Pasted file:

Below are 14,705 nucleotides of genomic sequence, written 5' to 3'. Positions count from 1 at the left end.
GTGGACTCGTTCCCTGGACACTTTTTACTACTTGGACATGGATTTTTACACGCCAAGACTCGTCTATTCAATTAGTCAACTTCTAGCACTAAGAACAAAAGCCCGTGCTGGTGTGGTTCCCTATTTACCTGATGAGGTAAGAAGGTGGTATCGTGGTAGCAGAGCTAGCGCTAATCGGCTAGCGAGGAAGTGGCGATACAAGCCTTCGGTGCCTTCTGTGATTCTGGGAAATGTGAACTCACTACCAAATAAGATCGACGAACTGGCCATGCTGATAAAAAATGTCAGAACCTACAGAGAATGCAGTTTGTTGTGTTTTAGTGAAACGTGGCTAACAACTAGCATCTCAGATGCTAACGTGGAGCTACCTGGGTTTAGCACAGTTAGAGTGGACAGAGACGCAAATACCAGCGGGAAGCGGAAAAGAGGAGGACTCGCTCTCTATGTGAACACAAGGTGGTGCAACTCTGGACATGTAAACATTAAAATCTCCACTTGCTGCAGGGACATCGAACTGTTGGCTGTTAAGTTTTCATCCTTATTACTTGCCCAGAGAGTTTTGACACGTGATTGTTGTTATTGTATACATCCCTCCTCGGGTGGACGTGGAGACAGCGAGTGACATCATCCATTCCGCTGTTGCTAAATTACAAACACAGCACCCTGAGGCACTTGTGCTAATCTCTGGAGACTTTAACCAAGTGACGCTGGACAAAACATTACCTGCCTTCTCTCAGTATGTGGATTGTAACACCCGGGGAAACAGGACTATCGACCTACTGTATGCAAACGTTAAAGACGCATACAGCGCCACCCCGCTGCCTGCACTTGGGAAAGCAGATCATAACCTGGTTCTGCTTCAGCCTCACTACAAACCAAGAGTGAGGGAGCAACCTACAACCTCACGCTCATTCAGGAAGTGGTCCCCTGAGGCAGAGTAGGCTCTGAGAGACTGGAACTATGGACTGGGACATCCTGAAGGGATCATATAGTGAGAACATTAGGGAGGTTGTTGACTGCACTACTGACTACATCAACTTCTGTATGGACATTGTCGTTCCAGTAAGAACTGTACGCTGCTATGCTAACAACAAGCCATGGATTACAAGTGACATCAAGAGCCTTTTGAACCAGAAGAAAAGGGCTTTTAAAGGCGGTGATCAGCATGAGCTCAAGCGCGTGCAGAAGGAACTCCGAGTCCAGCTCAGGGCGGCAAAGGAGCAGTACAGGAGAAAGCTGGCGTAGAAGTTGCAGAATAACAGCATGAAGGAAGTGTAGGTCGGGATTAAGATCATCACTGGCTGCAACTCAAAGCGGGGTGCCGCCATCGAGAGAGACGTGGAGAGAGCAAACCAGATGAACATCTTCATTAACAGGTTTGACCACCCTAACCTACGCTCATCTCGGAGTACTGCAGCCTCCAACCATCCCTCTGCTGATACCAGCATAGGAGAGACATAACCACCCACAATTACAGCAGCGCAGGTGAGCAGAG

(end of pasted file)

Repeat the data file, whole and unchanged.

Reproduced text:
Below are 14,705 nucleotides of genomic sequence, written 5' to 3'. Positions count from 1 at the left end.
GTGGACTCGTTCCCTGGACACTTTTTACTACTTGGACATGGATTTTTACACGCCAAGACTCGTCTATTCAATTAGTCAACTTCTAGCACTAAGAACAAAAGCCCGTGCTGGTGTGGTTCCCTATTTACCTGATGAGGTAAGAAGGTGGTATCGTGGTAGCAGAGCTAGCGCTAATCGGCTAGCGAGGAAGTGGCGATACAAGCCTTCGGTGCCTTCTGTGATTCTGGGAAATGTGAACTCACTACCAAATAAGATCGACGAACTGGCCATGCTGATAAAAAATGTCAGAACCTACAGAGAATGCAGTTTGTTGTGTTTTAGTGAAACGTGGCTAACAACTAGCATCTCAGATGCTAACGTGGAGCTACCTGGGTTTAGCACAGTTAGAGTGGACAGAGACGCAAATACCAGCGGGAAGCGGAAAAGAGGAGGACTCGCTCTCTATGTGAACACAAGGTGGTGCAACTCTGGACATGTAAACATTAAAATCTCCACTTGCTGCAGGGACATCGAACTGTTGGCTGTTAAGTTTTCATCCTTATTACTTGCCCAGAGAGTTTTGACACGTGATTGTTGTTATTGTATACATCCCTCCTCGGGTGGACGTGGAGACAGCGAGTGACATCATCCATTCCGCTGTTGCTAAATTACAAACACAGCACCCTGAGGCACTTGTGCTAATCTCTGGAGACTTTAACCAAGTGACGCTGGACAAAACATTACCTGCCTTCTCTCAGTATGTGGATTGTAACACCCGGGGAAACAGGACTATCGACCTACTGTATGCAAACGTTAAAGACGCATACAGCGCCACCCCGCTGCCTGCACTTGGGAAAGCAGATCATAACCTGGTTCTGCTTCAGCCTCACTACAAACCAAGAGTGAGGGAGCAACCTACAACCTCACGCTCATTCAGGAAGTGGTCCCCTGAGGCAGAGTAGGCTCTGAGAGACTGGAACTATGGACTGGGACATCCTGAAGGGATCATATAGTGAGAACATTAGGGAGGTTGTTGACTGCACTACTGACTACATCAACTTCTGTATGGACATTGTCGTTCCAGTAAGAACTGTACGCTGCTATGCTAACAACAAGCCATGGATTACAAGTGACATCAAGAGCCTTTTGAACCAGAAGAAAAGGGCTTTTAAAGGCGGTGATCAGCATGAGCTCAAGCGCGTGCAGAAGGAACTCCGAGTCCAGCTCAGGGCGGCAAAGGAGCAGTACAGGAGAAAGCTGGCGTAGAAGTTGCAGAATAACAGCATGAAGGAAGTGTAGGTCGGGATTAAGATCATCACTGGCTGCAACTCAAAGCGGGGTGCCGCCATCGAGAGAGACGTGGAGAGAGCAAACCAGATGAACATCTTCATTAACAGGTTTGACCACCCTAACCTACGCTCATCTCGGAGTACTGCAGCCTCCAACCATCCCTCTGCTGATACCAGCATAGGAGAGACATAACCACCCACAATTACAGCAGCGCAGGTGAGCAGAG